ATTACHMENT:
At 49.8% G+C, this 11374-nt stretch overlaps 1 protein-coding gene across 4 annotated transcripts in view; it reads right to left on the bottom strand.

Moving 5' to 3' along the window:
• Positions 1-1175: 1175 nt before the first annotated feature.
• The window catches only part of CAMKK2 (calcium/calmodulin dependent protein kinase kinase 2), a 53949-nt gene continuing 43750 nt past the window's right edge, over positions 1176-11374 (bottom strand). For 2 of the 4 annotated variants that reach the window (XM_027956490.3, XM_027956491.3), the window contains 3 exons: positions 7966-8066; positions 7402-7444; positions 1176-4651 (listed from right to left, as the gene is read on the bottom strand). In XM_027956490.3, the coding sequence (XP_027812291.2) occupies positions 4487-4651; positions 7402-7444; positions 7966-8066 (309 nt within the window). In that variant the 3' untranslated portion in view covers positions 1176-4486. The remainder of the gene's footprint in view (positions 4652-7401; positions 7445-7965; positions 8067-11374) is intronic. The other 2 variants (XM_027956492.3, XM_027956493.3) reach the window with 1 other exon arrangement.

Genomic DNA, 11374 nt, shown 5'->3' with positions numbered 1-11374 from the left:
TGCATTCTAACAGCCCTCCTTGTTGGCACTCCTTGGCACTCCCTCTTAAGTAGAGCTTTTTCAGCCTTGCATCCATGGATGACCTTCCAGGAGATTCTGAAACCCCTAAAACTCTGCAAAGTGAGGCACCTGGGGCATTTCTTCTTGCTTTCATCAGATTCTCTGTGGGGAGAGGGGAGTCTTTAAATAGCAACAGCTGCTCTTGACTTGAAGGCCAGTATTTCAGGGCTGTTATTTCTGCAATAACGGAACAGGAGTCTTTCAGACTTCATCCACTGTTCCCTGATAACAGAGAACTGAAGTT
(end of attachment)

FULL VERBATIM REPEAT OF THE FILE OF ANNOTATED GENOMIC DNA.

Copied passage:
At 49.8% G+C, this 11374-nt stretch overlaps 1 protein-coding gene across 4 annotated transcripts in view; it reads right to left on the bottom strand.

Moving 5' to 3' along the window:
• Positions 1-1175: 1175 nt before the first annotated feature.
• The window catches only part of CAMKK2 (calcium/calmodulin dependent protein kinase kinase 2), a 53949-nt gene continuing 43750 nt past the window's right edge, over positions 1176-11374 (bottom strand). For 2 of the 4 annotated variants that reach the window (XM_027956490.3, XM_027956491.3), the window contains 3 exons: positions 7966-8066; positions 7402-7444; positions 1176-4651 (listed from right to left, as the gene is read on the bottom strand). In XM_027956490.3, the coding sequence (XP_027812291.2) occupies positions 4487-4651; positions 7402-7444; positions 7966-8066 (309 nt within the window). In that variant the 3' untranslated portion in view covers positions 1176-4486. The remainder of the gene's footprint in view (positions 4652-7401; positions 7445-7965; positions 8067-11374) is intronic. The other 2 variants (XM_027956492.3, XM_027956493.3) reach the window with 1 other exon arrangement.

Genomic DNA, 11374 nt, shown 5'->3' with positions numbered 1-11374 from the left:
TGCATTCTAACAGCCCTCCTTGTTGGCACTCCTTGGCACTCCCTCTTAAGTAGAGCTTTTTCAGCCTTGCATCCATGGATGACCTTCCAGGAGATTCTGAAACCCCTAAAACTCTGCAAAGTGAGGCACCTGGGGCATTTCTTCTTGCTTTCATCAGATTCTCTGTGGGGAGAGGGGAGTCTTTAAATAGCAACAGCTGCTCTTGACTTGAAGGCCAGTATTTCAGGGCTGTTATTTCTGCAATAACGGAACAGGAGTCTTTCAGACTTCATCCACTGTTCCCTGATAACAGAGAACTGAAGTT